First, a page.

Title: The Almond Tree
Genre: Historical Fiction
Author: Michelle Cohen Corasanti
In One Word: Superb!
“I had no idea words could have so much power and beauty.”
I smiled and cried while reading. I was left speechless when I finished the book. Pondering over every sentence I read, every bit of emotions I felt, I was over-whelmed how beautifully sad a novel can be.
The Almond Tree is a heart-wrenching, self-narrative story of a Palestinian kid, Ichmad Mahmud, his family and their struggles.
It is the story of unjust occupation.
It is the story of extremism on both sides.
It is the story of never giving up.
It is the story of two lovers.
It is the story of love vs hate.
Ichmad Mahmud is a 12 year old Palestinian who lives in a village with his parents and siblings. He is a genius kid with unquenchable thirst for knowledge. He loves solving math and physics problems.
One day, his younger sister Amal fell prey to the field mine near their house and was blown up into pieces. To bury Amal, they had to wait for the permit from Israeli soldiers and for the curfew to end. So- they spent the whole night with her dead body at home, comforting her that she is finally free.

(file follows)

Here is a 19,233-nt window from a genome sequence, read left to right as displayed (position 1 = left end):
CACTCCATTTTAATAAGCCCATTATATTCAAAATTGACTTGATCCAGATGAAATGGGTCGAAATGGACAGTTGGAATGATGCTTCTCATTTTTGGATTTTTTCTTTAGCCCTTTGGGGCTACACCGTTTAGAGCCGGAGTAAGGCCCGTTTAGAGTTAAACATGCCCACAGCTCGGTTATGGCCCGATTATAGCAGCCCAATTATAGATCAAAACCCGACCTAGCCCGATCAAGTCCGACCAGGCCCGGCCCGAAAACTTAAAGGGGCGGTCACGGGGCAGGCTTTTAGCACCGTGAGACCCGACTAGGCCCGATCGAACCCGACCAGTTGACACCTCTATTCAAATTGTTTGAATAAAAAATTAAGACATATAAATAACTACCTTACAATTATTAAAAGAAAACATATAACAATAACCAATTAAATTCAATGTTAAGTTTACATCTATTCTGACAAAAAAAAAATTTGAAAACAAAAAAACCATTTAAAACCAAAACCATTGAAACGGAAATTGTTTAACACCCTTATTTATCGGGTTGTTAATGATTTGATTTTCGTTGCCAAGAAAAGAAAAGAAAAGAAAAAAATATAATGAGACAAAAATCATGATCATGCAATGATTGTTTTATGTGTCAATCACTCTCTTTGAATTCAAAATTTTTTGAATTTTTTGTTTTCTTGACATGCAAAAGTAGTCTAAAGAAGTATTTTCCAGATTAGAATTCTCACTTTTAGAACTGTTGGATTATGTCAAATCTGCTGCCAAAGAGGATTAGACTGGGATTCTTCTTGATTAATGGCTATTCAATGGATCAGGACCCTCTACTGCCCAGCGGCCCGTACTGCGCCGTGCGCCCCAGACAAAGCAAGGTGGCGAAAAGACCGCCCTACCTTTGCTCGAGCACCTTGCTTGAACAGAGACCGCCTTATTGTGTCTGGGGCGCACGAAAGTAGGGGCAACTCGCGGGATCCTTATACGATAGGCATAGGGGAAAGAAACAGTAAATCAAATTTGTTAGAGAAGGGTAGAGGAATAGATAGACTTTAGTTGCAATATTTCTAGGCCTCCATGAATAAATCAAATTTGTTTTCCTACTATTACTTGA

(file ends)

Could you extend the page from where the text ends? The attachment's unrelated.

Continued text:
After few days of Amal’s death, the Israeli soldiers took their home, their orange groves, relocating them to a small house on the hill. Nearby their new house, there stood an Almond Tree. After his father was sacked to jail, he was desperate to share the boiling agony in his heart, he be-friended the Almond Tree.
“I said to the almond tree, “Friend, speak to me of God, and the Almond Tree blossomed.”
The Almond Tree became the companion of his sorrows, happiness and loneliness. He would climb and sit on it, looking over his old house and orange groves with his hand-made telescope. The Almond Tree stood there tall, witnessing everything silently. How his new house was demolished, his tent set on fire and burnt down to ashes many times. How he fell in love with an Israeli Jew.
This novel has lows and highs of gripping emotions. It shows you how the extremes on both sides affect the peace in the area. Whose fault is it when schools are bombed, depriving them of education and blissful childhood. With lack of education and “hope”, they have no where to go and no path to choose except that of destruction, destruction of self and destruction of others.
Written by an Israeli Jew, this novel is unbiased and gives the glimpse of negatives and positives of both sides.
It is a must read for those who love intriguing and heart-touching stories. I have read this book for once and I would like to read it again but I don’t find enough courage in myself to go through the pain of 10 and 12 year old souls again.
Ending my review with a quote from The Almond Tree:
“You can not go back and make a new start, but you can start now and make a new ending.”